Fossils are the remains or traces of once living animals and plants. Hard parts like bones, teeth, seed pods, and shells are the most common types of body fossils. But we sometimes find fossils of soft tissues like leaves and can even have entire body fossils. Traces of prehistoric life like footprints, impressions, trackways, and coprolites (very old feces) are also fossils.
A miniscule percentage of past life is preserved as fossils. Most organisms died, decomposed, and were recycled into the earth. Even harder materials like bones and shells are worn down and turned into dust by natural erosion.
In order to avoid this ignominious fate, an animal or plant needed to be preserved and protected very quickly after death: a flash flood could quickly cover it in sediment, an avalanche could encase it in ice, a sandstorm could bury it alive, or it could fall into a pool of sap. The sooner it is covered up and the more anaerobic the conditions, the less it decomposes (or is eaten by scavengers) and the more of the body that is preserved.
The depths of the ocean are ideal for fossil making because they are covered in soft silt that can quickly cover an organism plus they are cold, anaerobic, and relatively calm. We find many more marine fossils than land fossils.
There are then several ways that the preserved remains can become fossils. The easiest is to have the actual tissues encased in ice, sap or tar so that they last. We have found some mammoth frozen popsicles and lots of nasty looking insects preserved in amber. Deserts are good at mummifying remains and we have found preserved intact specimens of marsupial wolves and other unlucky creatures.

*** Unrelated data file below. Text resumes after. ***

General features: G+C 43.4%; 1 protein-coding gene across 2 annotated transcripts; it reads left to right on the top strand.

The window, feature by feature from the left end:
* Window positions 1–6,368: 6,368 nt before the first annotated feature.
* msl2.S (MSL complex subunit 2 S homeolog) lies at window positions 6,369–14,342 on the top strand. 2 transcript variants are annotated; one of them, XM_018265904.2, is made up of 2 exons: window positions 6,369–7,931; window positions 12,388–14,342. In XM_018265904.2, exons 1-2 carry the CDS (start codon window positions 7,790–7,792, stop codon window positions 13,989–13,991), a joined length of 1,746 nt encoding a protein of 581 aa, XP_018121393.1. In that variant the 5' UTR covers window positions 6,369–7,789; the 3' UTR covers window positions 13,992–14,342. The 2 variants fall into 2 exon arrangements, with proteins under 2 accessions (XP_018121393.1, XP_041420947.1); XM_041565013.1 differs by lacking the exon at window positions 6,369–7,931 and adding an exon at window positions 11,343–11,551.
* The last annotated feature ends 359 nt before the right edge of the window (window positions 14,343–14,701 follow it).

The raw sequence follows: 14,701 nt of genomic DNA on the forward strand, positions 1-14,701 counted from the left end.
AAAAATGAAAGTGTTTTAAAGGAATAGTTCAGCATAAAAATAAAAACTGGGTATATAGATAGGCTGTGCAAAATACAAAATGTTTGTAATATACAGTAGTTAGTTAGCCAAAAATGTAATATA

The more common fossilization method involves creating a natural cast of the fossil that is then filled by minerals (permineralization or petrification.) Over geologic time, the sediments and silt that covered the remains are weighed down by layers on top, compressed, and become rock. Mineral rich water permeates the rock and causes the slow disintegration of the remains trapped inside the layers. However, as each bit is eroded away, minerals crystallize in its place so that the original tissues of the remains are replaced by mineral matter. Since each type of tissue erodes at a different rate, the minerals that replace each type crystallize in their place at different times – preserving the details and structures of the original composition. This is why you can see the bone cell structure in good dinosaur bone fossils.
Even after they have been preserved, most fossils will be destroyed or lost. Tectonic plate movements will likely heat, crush, or bury the fossils even deeper. The incredible luck that it takes for a fossil to form and then actually be found is astounding.
Now that you know how fossils formed, I hope that you will treasure them as they deserve!
PS If you want to read about the history of fossils, I highly recommend the book Remarkable Creatures by Tracy Chevalier. It is a historical account of Elizabeth Philpot and Mary Anning – two 19th century women that pushed the scientific community to realize that the fossils found on the Devon coast represented extinct creatures – a concept totally alien to a religious world view that could not conceive that God would have made animals only to destroy them.